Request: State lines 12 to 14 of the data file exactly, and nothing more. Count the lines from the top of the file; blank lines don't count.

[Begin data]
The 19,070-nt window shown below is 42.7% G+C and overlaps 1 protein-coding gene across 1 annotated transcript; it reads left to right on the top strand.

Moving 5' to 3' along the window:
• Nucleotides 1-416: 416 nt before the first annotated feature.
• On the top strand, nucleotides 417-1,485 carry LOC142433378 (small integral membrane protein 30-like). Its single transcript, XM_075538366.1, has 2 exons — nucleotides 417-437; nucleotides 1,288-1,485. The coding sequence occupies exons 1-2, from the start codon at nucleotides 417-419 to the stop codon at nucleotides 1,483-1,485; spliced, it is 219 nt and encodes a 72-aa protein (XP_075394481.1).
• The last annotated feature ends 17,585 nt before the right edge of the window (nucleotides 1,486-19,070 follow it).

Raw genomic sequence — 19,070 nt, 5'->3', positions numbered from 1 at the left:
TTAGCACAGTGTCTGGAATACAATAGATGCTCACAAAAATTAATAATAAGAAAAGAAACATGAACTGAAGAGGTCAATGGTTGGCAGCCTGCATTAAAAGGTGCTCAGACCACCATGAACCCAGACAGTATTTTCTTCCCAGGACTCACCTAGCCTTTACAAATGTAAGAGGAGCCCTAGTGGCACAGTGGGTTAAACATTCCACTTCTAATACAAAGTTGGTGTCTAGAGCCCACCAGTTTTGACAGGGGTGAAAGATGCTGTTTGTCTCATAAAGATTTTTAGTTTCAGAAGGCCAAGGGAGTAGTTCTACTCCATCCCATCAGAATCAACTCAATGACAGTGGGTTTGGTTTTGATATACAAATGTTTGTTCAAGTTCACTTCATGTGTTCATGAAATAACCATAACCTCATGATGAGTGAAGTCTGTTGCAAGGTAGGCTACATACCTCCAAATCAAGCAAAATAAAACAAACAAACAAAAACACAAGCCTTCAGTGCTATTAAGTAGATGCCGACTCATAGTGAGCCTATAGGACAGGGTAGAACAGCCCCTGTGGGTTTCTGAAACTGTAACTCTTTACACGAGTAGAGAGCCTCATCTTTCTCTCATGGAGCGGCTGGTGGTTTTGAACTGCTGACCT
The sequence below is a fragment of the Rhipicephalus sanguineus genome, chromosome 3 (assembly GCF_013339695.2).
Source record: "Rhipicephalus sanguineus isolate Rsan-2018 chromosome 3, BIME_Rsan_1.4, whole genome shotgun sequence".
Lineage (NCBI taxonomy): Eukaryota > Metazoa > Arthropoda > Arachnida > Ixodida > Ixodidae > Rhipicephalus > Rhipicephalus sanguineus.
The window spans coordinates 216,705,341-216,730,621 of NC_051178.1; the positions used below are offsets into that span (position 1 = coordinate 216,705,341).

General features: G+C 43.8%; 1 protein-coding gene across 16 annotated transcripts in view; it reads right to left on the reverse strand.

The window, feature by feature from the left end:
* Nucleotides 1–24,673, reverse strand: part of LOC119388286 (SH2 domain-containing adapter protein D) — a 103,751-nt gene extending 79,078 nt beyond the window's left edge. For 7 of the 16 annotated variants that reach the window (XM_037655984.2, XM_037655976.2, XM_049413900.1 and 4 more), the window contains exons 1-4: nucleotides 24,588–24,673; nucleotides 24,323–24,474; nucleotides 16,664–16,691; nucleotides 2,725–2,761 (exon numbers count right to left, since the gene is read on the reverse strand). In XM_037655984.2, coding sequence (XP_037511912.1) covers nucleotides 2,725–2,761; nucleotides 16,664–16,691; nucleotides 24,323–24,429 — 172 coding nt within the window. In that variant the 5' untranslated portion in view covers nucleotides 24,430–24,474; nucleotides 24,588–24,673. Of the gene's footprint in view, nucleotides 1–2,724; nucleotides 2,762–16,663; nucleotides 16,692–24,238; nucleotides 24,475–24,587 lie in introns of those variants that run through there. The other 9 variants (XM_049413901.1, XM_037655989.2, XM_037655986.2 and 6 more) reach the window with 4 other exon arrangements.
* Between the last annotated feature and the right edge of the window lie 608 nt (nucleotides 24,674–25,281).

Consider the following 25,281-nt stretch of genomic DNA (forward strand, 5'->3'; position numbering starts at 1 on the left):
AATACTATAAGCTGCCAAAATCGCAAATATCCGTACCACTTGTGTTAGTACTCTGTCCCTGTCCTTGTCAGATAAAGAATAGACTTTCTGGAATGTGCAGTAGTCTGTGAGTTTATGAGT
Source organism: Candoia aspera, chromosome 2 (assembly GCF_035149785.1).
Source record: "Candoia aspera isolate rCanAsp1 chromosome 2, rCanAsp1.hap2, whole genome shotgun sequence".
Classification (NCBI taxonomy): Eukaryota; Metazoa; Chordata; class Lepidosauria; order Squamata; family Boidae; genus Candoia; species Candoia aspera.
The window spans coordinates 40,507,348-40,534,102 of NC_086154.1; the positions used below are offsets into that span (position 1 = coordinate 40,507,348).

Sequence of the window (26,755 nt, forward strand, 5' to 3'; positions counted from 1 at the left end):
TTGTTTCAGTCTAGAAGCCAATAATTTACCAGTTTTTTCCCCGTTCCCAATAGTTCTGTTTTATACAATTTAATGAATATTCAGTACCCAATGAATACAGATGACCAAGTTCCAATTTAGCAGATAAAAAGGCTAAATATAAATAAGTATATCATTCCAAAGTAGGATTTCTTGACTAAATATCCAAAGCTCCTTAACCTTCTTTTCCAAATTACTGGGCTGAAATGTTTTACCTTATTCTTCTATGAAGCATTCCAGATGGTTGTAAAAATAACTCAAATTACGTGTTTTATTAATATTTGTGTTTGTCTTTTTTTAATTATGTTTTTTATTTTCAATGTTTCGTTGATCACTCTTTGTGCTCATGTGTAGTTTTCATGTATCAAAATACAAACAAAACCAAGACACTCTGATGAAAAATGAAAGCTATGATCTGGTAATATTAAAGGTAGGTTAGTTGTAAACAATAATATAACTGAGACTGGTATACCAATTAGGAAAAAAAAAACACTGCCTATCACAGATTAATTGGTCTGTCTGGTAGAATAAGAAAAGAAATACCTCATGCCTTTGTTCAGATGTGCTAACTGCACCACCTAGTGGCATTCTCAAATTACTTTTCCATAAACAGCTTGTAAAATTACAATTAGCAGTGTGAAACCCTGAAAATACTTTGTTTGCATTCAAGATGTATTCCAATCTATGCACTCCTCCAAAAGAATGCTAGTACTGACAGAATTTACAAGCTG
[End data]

General features: G+C 43.8%; 1 protein-coding gene across 16 annotated transcripts in view; it reads right to left on the reverse strand.

The window, feature by feature from the left end:
* Nucleotides 1–24,673, reverse strand: part of LOC119388286 (SH2 domain-containing adapter protein D) — a 103,751-nt gene extending 79,078 nt beyond the window's left edge. For 7 of the 16 annotated variants that reach the window (XM_037655984.2, XM_037655976.2, XM_049413900.1 and 4 more), the window contains exons 1-4: nucleotides 24,588–24,673; nucleotides 24,323–24,474; nucleotides 16,664–16,691; nucleotides 2,725–2,761 (exon numbers count right to left, since the gene is read on the reverse strand). In XM_037655984.2, coding sequence (XP_037511912.1) covers nucleotides 2,725–2,761; nucleotides 16,664–16,691; nucleotides 24,323–24,429 — 172 coding nt within the window. In that variant the 5' untranslated portion in view covers nucleotides 24,430–24,474; nucleotides 24,588–24,673. Of the gene's footprint in view, nucleotides 1–2,724; nucleotides 2,762–16,663; nucleotides 16,692–24,238; nucleotides 24,475–24,587 lie in introns of those variants that run through there. The other 9 variants (XM_049413901.1, XM_037655989.2, XM_037655986.2 and 6 more) reach the window with 4 other exon arrangements.